Friday, February 12, 2010


Compassion is an immensely powerful spiritual tool. I believe we could change the world with more attention on choosing compassion. Developing an understanding of what compassion really means has been a very personal journey for me. I remember a teacher at the Aesclepion Healing Institute telling me that I have more than my share of compassion. It's been one of my life's most valuable learning experiences, because in the family I grew up in, being sensitive and compassionate was seen as weakness, and was not validated. I always felt very wrong and out of place. It provided me with a very challenging but ultimately perfect opportunity to look deep within myself and choose exactly who I want to be.

As the Vietnamese Buddhist monk, Thich Nhat Hahn, wrote: "If you think that compassion is passive, weak, or cowardly, then you don't know what real compassion or understanding is. If you think that compassionate people do not resist and challenge injustice, you are wrong. They are warriors, heroes, and heroines who have gained many victories. When you act with compassion, with nonviolence. . . you have to be very strong. You no longer act out of anger, you do not punish or blame. Compassion grows constantly inside of you, and you can succeed in your fight against injustice. Mahatma Gandhi was just one person. He did not have any bombs, any guns, or any political party. He acted simply on the. . . strength of compassion. . ."

Deciding on compassion toward another allows healing to happen. It allows ruffled feathers to settle, stirred-up emotions to quiet, and understanding and communication to begin. Compassion can right many wrongs. Certainly things happen in life that we are justified in feeling anger or resentment about, and we need to feel those things. We need to look closely at those situations in order to learn and grow. At some point, though, we need to get to that place that acknowledges God expressing as each of us. We are all on a path of remembering. We all have bad days, and we all wear blinders around certain situations. The truth is, everyone is doing the best they can with what they have in any given moment. It does no good for us personally or for our human evolution to hold on to judgement.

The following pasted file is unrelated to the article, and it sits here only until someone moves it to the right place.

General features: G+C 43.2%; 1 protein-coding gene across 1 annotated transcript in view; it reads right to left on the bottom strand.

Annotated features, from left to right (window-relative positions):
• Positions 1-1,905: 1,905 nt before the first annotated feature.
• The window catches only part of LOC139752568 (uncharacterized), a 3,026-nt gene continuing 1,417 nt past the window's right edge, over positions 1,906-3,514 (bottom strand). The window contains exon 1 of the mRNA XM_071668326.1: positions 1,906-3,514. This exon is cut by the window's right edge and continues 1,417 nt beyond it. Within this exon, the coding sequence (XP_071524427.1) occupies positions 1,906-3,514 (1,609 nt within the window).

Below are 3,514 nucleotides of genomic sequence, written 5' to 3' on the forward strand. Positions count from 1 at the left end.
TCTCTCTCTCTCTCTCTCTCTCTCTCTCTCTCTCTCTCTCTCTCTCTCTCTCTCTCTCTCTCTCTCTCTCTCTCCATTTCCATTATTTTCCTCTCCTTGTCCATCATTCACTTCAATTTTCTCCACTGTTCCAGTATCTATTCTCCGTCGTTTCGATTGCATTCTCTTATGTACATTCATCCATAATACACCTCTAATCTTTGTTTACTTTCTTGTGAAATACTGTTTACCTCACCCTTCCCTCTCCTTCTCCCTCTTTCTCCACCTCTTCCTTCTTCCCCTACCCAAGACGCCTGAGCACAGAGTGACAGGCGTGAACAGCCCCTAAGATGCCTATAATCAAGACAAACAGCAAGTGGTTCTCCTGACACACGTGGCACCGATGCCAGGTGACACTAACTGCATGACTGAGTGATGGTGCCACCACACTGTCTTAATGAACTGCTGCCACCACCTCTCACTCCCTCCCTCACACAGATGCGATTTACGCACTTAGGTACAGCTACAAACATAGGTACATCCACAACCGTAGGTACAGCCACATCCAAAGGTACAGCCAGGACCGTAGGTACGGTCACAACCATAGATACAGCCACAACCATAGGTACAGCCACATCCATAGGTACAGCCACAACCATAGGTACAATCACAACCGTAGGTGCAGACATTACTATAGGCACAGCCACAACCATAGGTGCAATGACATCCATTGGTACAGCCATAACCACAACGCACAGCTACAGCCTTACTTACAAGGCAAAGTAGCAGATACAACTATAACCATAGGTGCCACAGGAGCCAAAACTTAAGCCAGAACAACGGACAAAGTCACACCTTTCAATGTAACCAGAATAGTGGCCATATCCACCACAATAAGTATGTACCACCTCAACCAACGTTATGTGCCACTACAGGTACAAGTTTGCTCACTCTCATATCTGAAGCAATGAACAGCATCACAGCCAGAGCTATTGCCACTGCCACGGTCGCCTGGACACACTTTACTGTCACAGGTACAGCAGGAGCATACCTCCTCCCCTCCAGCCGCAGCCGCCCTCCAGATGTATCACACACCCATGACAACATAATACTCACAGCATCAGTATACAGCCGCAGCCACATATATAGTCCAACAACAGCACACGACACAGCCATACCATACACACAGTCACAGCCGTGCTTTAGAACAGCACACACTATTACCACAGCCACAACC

I learned awhile back that the thing I dislike most in someone else is the thing I most resist acknowledging in myself; a bitter pill to swallow, indeed. That other person is a perfect book to read, to learn about myself, if I choose to put that energy of judgement to its best use. I think it's well said in John 8:7, "He that is without sin among you, let him cast the first stone."

When I am in judgment of others, and I hold on instead of feeling it and then letting it go, I open the door for that energy to grow in my life. Peace and balance become elusive, as I find more to judge in myself as well as in others. Like forgiveness, compassion is not something we do only for the other person, but very much for ourselves as well.
We cannot solve a problem by being in the same energy that created the problem. We have to take a step up. Raising our vibration to one of compassion in a situation allows divine order to design a perfect resolution benefitting everyone.

A friend this morning told me about a quote that she uses from her 12-step program, which I plan to use often. It's simple, and a great way to remember the power of compassion: "Bless them, change me."

May this tool be a blessing. . .


  1. I feel that compasssion is the highest form of love, and I remember a Zen monk was said, "Love+Meditation=Compassion".